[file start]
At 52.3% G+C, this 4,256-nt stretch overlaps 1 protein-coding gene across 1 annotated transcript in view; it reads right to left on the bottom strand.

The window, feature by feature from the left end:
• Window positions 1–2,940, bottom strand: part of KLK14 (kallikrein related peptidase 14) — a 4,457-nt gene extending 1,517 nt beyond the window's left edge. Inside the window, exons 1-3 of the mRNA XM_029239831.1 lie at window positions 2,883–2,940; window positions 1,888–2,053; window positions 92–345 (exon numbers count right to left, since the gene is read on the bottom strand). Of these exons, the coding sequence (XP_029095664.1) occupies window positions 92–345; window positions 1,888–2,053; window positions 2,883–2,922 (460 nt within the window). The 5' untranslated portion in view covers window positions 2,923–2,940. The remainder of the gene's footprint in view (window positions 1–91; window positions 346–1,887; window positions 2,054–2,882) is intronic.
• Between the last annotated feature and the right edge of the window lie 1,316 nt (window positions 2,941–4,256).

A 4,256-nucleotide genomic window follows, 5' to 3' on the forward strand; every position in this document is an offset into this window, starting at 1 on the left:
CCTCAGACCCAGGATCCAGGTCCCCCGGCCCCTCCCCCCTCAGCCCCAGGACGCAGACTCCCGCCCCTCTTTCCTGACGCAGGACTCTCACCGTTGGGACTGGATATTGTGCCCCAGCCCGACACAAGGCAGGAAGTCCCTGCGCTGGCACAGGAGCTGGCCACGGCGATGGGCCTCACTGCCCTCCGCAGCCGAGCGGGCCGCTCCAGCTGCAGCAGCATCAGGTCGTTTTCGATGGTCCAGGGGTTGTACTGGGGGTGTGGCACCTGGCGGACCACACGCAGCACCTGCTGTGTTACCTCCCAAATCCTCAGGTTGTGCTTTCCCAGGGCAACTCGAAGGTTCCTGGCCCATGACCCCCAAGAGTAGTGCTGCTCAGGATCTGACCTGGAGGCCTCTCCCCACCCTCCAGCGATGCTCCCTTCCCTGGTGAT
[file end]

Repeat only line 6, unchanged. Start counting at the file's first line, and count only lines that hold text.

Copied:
CCTCAGACCCAGGATCCAGGTCCCCCGGCCCCTCCCCCCTCAGCCCCAGGACGCAGACTCCCGCCCCTCTTTCCTGACGCAGGACTCTCACCGTTGGGACTGGATATTGTGCCCCAGCCCGACACAAGGCAGGAAGTCCCTGCGCTGGCACAGGAGCTGGCCACGGCGATGGGCCTCACTGCCCTCCGCAGCCGAGCGGGCCGCTCCAGCTGCAGCAGCATCAGGTCGTTTTCGATGGTCCAGGGGTTGTACTGGGGGTGTGGCACCTGGCGGACCACACGCAGCACCTGCTGTGTTACCTCCCAAATCCTCAGGTTGTGCTTTCCCAGGGCAACTCGAAGGTTCCTGGCCCATGACCCCCAAGAGTAGTGCTGCTCAGGATCTGACCTGGAGGCCTCTCCCCACCCTCCAGCGATGCTCCCTTCCCTGGTGAT